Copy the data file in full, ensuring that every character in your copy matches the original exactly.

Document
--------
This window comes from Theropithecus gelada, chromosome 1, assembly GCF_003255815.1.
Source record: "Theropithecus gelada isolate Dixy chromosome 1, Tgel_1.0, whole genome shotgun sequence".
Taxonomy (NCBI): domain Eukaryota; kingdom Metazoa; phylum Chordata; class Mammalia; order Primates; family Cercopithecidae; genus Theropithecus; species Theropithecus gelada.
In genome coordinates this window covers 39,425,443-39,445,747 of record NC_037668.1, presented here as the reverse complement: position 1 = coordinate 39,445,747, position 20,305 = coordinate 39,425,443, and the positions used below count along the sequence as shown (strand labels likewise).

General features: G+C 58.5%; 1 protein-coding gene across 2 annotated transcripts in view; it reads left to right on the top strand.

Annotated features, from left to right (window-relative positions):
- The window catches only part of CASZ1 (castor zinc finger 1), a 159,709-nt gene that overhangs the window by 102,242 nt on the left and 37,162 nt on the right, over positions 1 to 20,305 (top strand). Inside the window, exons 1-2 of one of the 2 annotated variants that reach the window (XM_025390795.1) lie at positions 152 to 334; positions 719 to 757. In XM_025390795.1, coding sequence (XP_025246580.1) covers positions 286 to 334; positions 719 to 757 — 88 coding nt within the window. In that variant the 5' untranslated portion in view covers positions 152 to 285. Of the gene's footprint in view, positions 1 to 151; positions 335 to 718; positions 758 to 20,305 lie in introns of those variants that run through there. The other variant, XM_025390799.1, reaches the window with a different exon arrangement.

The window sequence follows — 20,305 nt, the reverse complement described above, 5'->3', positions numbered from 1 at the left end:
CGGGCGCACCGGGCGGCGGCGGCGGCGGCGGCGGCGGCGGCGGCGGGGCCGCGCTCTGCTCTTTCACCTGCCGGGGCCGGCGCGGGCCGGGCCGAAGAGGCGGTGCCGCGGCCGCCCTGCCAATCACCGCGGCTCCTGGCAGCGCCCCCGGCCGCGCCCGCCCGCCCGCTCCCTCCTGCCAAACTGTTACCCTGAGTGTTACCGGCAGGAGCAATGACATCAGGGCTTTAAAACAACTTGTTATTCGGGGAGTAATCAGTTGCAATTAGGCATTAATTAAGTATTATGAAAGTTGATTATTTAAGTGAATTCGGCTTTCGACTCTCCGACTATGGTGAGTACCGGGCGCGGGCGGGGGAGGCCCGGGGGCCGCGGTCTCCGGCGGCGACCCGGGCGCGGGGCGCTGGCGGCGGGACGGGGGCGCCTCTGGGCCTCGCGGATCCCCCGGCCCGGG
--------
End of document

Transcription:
This window comes from Theropithecus gelada, chromosome 1, assembly GCF_003255815.1.
Source record: "Theropithecus gelada isolate Dixy chromosome 1, Tgel_1.0, whole genome shotgun sequence".
Taxonomy (NCBI): domain Eukaryota; kingdom Metazoa; phylum Chordata; class Mammalia; order Primates; family Cercopithecidae; genus Theropithecus; species Theropithecus gelada.
In genome coordinates this window covers 39,425,443-39,445,747 of record NC_037668.1, presented here as the reverse complement: position 1 = coordinate 39,445,747, position 20,305 = coordinate 39,425,443, and the positions used below count along the sequence as shown (strand labels likewise).

General features: G+C 58.5%; 1 protein-coding gene across 2 annotated transcripts in view; it reads left to right on the top strand.

Annotated features, from left to right (window-relative positions):
- The window catches only part of CASZ1 (castor zinc finger 1), a 159,709-nt gene that overhangs the window by 102,242 nt on the left and 37,162 nt on the right, over positions 1 to 20,305 (top strand). Inside the window, exons 1-2 of one of the 2 annotated variants that reach the window (XM_025390795.1) lie at positions 152 to 334; positions 719 to 757. In XM_025390795.1, coding sequence (XP_025246580.1) covers positions 286 to 334; positions 719 to 757 — 88 coding nt within the window. In that variant the 5' untranslated portion in view covers positions 152 to 285. Of the gene's footprint in view, positions 1 to 151; positions 335 to 718; positions 758 to 20,305 lie in introns of those variants that run through there. The other variant, XM_025390799.1, reaches the window with a different exon arrangement.

The window sequence follows — 20,305 nt, the reverse complement described above, 5'->3', positions numbered from 1 at the left end:
CGGGCGCACCGGGCGGCGGCGGCGGCGGCGGCGGCGGCGGCGGCGGGGCCGCGCTCTGCTCTTTCACCTGCCGGGGCCGGCGCGGGCCGGGCCGAAGAGGCGGTGCCGCGGCCGCCCTGCCAATCACCGCGGCTCCTGGCAGCGCCCCCGGCCGCGCCCGCCCGCCCGCTCCCTCCTGCCAAACTGTTACCCTGAGTGTTACCGGCAGGAGCAATGACATCAGGGCTTTAAAACAACTTGTTATTCGGGGAGTAATCAGTTGCAATTAGGCATTAATTAAGTATTATGAAAGTTGATTATTTAAGTGAATTCGGCTTTCGACTCTCCGACTATGGTGAGTACCGGGCGCGGGCGGGGGAGGCCCGGGGGCCGCGGTCTCCGGCGGCGACCCGGGCGCGGGGCGCTGGCGGCGGGACGGGGGCGCCTCTGGGCCTCGCGGATCCCCCGGCCCGGG